Avoiding the tourist hype in Rio de Janeiro, Anthony Bourdain’s favorite spots are in the essence of the city – in the bustling indoor markets, dive bars, and on the locals’ favorite beach. While Bourdain left his mark on Rio, it seems the city also affected him, as he said in an episode of No Reservations, “What sick freak wouldn’t come to Rio, given the opportunity? Let’s call it what it is: perfection.”
Although his time in Rio was short, it didn’t take Anthony Bourdain long to uncover some of the most traditional and authentic spots in the city. There, he experienced Brazil’s food and traditions, from the deep-fried pastéis to the iconic caipirinha, a cachaça-based drink he described as, “shaken, not stirred, and you’ve got yourself one of the world’s greatest cocktails”. He was quick to see that Rio’s social culture is centered around botecos, casual Brazilian bars that range from hole-in-the-wall joints serving canned beer to spacious saloon-like rooms with flawless cocktails. He noted, “the heart and soul of Rio are places like these.”
Through his TV shows, he was able to tell the world stories of the unknown with enthusiasm and respect, pulling viewers away from standardized restaurants and instilling a curiosity for exploring food in the lesser-known places – just as he did in Rio.
Bar Urca is a favorite hangout spot for cariocas (a term for the locals of Rio de Janeiro) and it was a firm favorite with Bourdain as well. The famous chef described it as the place to go to “catch an early evening buzz, grab something fried, and watch the sunset like a big red ball dropping into the sea”. It was at Bar Urca where Bourdain understood how a night out in Rio is centered around food, especially snacks such as prawn pastéis and deep-fried sardines. He ate the seafood soup accompanied by beer, declaring as he filled up his glass, “one cannot possibly overemphasize the importance of a cold beer.”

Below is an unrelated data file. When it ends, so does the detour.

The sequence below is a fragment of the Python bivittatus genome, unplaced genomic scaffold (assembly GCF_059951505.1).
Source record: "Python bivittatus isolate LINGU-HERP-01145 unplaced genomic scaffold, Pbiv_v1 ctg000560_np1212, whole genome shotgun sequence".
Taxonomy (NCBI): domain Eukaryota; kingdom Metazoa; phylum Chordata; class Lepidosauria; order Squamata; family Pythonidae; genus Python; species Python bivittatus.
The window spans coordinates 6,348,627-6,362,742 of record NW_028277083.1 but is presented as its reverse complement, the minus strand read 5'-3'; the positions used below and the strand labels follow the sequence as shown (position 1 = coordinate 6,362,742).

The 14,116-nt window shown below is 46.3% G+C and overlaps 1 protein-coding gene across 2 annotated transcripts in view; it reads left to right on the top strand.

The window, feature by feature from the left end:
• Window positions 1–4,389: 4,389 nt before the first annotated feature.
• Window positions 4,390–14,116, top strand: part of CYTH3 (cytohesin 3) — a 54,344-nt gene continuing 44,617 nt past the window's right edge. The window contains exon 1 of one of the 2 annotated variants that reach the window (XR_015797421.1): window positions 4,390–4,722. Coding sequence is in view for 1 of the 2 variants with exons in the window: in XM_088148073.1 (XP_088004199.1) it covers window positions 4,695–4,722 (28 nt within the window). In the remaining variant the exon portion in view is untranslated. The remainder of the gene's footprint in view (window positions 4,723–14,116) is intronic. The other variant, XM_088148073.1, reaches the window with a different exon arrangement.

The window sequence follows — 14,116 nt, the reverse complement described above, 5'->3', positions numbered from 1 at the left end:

Barraca do Uruguai is one of the many tents that line the beaches of Ipanema selling food and drink, and renting out chairs and tables. What was it about this particular stand that caught Bourdain’s eye and won his loyalty? Their freshly made pork sandwiches. Bourdain urged his viewers to “run, don’t walk, to the only place for sandwiches on this beach”. Bourdain put this family-owned beach stall on the map where it’s become known as one of the best beach tents in Rio and a firm favorite among tourists and locals alike.
You don’t just stumble across Adega Cesari, as Bourdain discovered during his trip to Rio. To get there, you need to first head to Benfica, an off-the-tourist-radar neighborhood in the North Zone of the city, go to the CADEG indoor market, walk past the stalls of fresh flowers and stands of knick-knacks, through the winding maze-like halls, until you come across the humble façade of Adega Cesari. Bourdain took his wife at the time, Ottavia Busia, to sample the traditional Brazilian barbecue.
Galeto SAT’s in Copacabana is famous for its grilled chicken, notably the spring chickens covered in seasoning and spit-roasted until tender and flavorsome. The décor is there for practical purposes rather than aesthetics as it’s clear the focus is all about the food. It’s Bourdain who made this place popular and now tourists regularly head there forspring chicken with broccoli rice and chips. Its late opening hours attract a diverse range of people, something that Bourdain noted: “Drunks, hookers, johns; I guess everybody loves chicken.”
Armazém São Thiago is located in Santa Teresa, a hippy, artistic hub and the “most magical neighborhood in Rio de Janeiro”, according to Bourdain. Set inside a 1917 renovated warehouse, the faded photos on the wall and rows of retro-labelled spirits lend the bar a nostalgic feel that has kept residents and tourists alike coming back for years.The bar’s charm must have rubbed off onto Bourdain too, as he enjoyed spending evenings there drinking cold beers with the locals.